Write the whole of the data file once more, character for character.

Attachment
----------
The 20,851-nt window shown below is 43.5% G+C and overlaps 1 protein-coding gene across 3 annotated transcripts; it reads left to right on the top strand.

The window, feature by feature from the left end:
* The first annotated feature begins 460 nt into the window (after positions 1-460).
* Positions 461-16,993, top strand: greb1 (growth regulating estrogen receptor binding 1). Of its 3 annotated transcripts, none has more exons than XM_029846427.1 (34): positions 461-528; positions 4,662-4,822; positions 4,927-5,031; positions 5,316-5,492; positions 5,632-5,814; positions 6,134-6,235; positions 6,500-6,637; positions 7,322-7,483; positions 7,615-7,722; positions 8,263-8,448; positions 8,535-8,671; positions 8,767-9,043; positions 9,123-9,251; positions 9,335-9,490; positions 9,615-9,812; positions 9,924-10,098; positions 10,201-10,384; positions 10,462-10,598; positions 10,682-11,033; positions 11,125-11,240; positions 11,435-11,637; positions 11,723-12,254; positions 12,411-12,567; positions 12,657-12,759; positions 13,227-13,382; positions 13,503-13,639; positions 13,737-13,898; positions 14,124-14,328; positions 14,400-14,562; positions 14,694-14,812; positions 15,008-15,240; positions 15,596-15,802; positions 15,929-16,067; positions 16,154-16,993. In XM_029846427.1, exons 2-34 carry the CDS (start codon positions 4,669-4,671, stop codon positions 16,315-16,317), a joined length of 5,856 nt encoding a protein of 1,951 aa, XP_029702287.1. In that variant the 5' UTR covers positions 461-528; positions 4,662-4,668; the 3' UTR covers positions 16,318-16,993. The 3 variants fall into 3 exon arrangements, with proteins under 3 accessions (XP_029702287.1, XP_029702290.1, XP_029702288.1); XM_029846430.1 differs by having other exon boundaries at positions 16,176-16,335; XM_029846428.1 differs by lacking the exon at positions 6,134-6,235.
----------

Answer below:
The 20,851-nt window shown below is 43.5% G+C and overlaps 1 protein-coding gene across 3 annotated transcripts; it reads left to right on the top strand.

The window, feature by feature from the left end:
* The first annotated feature begins 460 nt into the window (after positions 1-460).
* Positions 461-16,993, top strand: greb1 (growth regulating estrogen receptor binding 1). Of its 3 annotated transcripts, none has more exons than XM_029846427.1 (34): positions 461-528; positions 4,662-4,822; positions 4,927-5,031; positions 5,316-5,492; positions 5,632-5,814; positions 6,134-6,235; positions 6,500-6,637; positions 7,322-7,483; positions 7,615-7,722; positions 8,263-8,448; positions 8,535-8,671; positions 8,767-9,043; positions 9,123-9,251; positions 9,335-9,490; positions 9,615-9,812; positions 9,924-10,098; positions 10,201-10,384; positions 10,462-10,598; positions 10,682-11,033; positions 11,125-11,240; positions 11,435-11,637; positions 11,723-12,254; positions 12,411-12,567; positions 12,657-12,759; positions 13,227-13,382; positions 13,503-13,639; positions 13,737-13,898; positions 14,124-14,328; positions 14,400-14,562; positions 14,694-14,812; positions 15,008-15,240; positions 15,596-15,802; positions 15,929-16,067; positions 16,154-16,993. In XM_029846427.1, exons 2-34 carry the CDS (start codon positions 4,669-4,671, stop codon positions 16,315-16,317), a joined length of 5,856 nt encoding a protein of 1,951 aa, XP_029702287.1. In that variant the 5' UTR covers positions 461-528; positions 4,662-4,668; the 3' UTR covers positions 16,318-16,993. The 3 variants fall into 3 exon arrangements, with proteins under 3 accessions (XP_029702287.1, XP_029702290.1, XP_029702288.1); XM_029846430.1 differs by having other exon boundaries at positions 16,176-16,335; XM_029846428.1 differs by lacking the exon at positions 6,134-6,235.